FOR IMMEDIATE RELEASE
October 22, 2015
Growing Farmers, Feeding Families
Wolfe’s Neck Farm Awarded $50,000 from Harvard Pilgrim Health Care Foundation for Youth Farming Education that Addresses Hunger
FREEPORT, ME – October 22, 2015 – Wolfe’s Neck Farm has received a $50,000 Healthy Food Fund Grant from the Harvard Pilgrim Health Care Foundation to expand its Teen Agriculture: Raising Farmers, Feeding Maine (Teen Ag) program. With this grant the program will expand into year-round vegetable production as it trains youth in sustainable agricultural practices. Building on existing partnerships with local food pantries, Wolfe’s Neck Farm’s Teen Ag will provide fresh produce for Maine families facing hunger throughout the year.
With over 200,000 residents and 1 in 4 children experiencing food insecurity, Maine is the most food insecure state in New England and one of the most food insecure in the U.S., including the second highest rate of “very low food security.” In addition, a recent Good Shepherd Food Bank survey revealed that 56% of their clientele throughout Maine confront the choice between buying food and paying for heating in the winter, pointing to the need for more fresh produce for food pantries in the colder months.
Harvard Pilgrim Health Care Foundation awarded a total of $972,916 in new Healthy Food Fund grants to 20 not-for-profit community food initiatives that grow, distribute and/or market fresh food in Connecticut, Maine, Massachusetts, and New Hampshire. Started in 2015, its Healthy Food Fund grants program is aimed at supporting healthy food initiatives that increase access to fresh, healthy, and, whenever possible, local food for families and communities in all of Harvard Pilgrim’s five markets across the region.
“Our goal for the Harvard Pilgrim Healthy Food Fund is to make fresh, local food easily accessible and affordable for more low- and middle-income families in our region,” said Karen Voci, president of the Harvard Pilgrim Health Care Foundation, in a statement.
In the four years since its inception, Wolfe’s Neck Farm’s Teen Ag youth have contributed literally tons of local, nutritious produce to families-in-need as participants in Good Shepherd Food Bank’s Mainers Feeding Mainers program and through partnerships with the Mid Coast Hunger Prevention Program in Brunswick, the Bath Area Food Bank, and Freeport Community Services. This year, the program started offering Community Supported Agriculture (CSA) shares at a substantially reduced price for SNAP recipients. With Harvard Pilgrim Health Care Foundation funds Wolfe’s Neck Farm will build infrastructure to grow crops through the winter, raise overall production, and increase availability of fresh fruits and vegetables for SNAP recipients and through food pantries.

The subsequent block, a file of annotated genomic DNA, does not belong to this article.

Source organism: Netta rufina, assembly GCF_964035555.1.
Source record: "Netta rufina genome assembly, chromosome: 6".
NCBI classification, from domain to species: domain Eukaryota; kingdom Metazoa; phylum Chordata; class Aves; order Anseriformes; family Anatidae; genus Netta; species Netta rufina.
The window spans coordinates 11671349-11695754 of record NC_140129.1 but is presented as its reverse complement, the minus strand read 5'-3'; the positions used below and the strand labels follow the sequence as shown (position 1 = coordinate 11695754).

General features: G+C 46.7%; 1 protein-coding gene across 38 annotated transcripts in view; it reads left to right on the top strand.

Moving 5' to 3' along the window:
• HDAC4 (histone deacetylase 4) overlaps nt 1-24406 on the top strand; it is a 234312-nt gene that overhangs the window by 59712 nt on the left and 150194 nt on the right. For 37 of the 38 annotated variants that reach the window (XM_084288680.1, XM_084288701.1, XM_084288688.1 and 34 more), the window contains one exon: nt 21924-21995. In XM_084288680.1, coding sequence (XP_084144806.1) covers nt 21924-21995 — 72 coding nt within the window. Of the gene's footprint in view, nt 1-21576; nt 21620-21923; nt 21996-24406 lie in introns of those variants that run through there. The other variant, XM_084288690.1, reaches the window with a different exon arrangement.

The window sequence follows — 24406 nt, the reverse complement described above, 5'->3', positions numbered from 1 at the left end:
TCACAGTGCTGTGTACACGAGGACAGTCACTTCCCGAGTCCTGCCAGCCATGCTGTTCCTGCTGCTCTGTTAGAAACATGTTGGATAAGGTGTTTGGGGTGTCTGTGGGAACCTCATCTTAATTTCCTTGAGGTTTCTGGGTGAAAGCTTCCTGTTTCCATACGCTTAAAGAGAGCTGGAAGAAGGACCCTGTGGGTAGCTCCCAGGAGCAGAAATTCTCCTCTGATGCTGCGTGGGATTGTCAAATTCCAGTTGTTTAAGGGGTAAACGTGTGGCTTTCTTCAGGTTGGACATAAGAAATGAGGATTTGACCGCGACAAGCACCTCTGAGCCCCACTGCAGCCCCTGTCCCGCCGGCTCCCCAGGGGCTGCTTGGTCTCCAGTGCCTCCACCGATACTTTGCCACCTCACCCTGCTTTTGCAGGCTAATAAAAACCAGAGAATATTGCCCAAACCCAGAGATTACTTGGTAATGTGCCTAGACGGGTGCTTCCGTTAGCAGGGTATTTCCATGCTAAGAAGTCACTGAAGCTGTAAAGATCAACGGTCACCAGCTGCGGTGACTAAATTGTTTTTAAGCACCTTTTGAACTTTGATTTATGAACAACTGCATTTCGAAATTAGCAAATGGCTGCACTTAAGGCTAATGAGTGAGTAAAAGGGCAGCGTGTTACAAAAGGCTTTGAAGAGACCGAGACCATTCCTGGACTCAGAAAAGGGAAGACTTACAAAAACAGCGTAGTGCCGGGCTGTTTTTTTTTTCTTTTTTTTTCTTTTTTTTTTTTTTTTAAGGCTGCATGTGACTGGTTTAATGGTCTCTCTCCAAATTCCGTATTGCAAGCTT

“We are thrilled to have been selected to address hunger and nutrition in our communities and New England along with such a fantastic cohort of food system innovators,” said Dave Herring, Executive Director of Wolfe’s Neck Farm. “We look forward to developing our Teen Ag program as a model for sustainable agriculture and food system education that brings thousands of pounds of fresh, nutritious food to community members who wouldn’t have access otherwise.”
Wolfe’s Neck Farm’s Teen Ag has had a profound impact on participating youth, and several have decided to become farmers, including the recent winner of MOFGA’s Russell Libby Scholarship, Abigail Smith of Durham. She says the sustainable agriculture immersion program was a “huge confidence booster” with the tangible reward of “knowing that all the work we had done was really helping people.” Now a student in Kennebec Valley Community College’s Sustainable Agriculture program, she reflects, “I learned a lot from this experience and I look forward to my education in sustainable agriculture even more now!”
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ABOUT WOLFE’S NECK FARM:
Wolfe’s Neck Farm strives to play a leading role in shaping the future of sustainable agriculture by training new farmers, inspiring people to make informed food choices, and facilitating farm-based education and research. This nonprofit educational farm’s 626 acre campus includes forest, pasture lands, four miles of Casco Bay coastline and an award-winning oceanfront campground. The farm’s educational programs also include a summer day camp, school programs, and its new Organic Dairy Farmer Training and Research Program. It hosts annual barn dances and festivals as well as growing vegetables and pasture-raising chickens, turkeys, and lamb for the local community. Open free to the public year-round, the farm encourages visitors to traverse its miles of hiking trails, meet the livestock, explore the gardens and enjoy the open space. For more information, visit www.wolfesneckfarm.org
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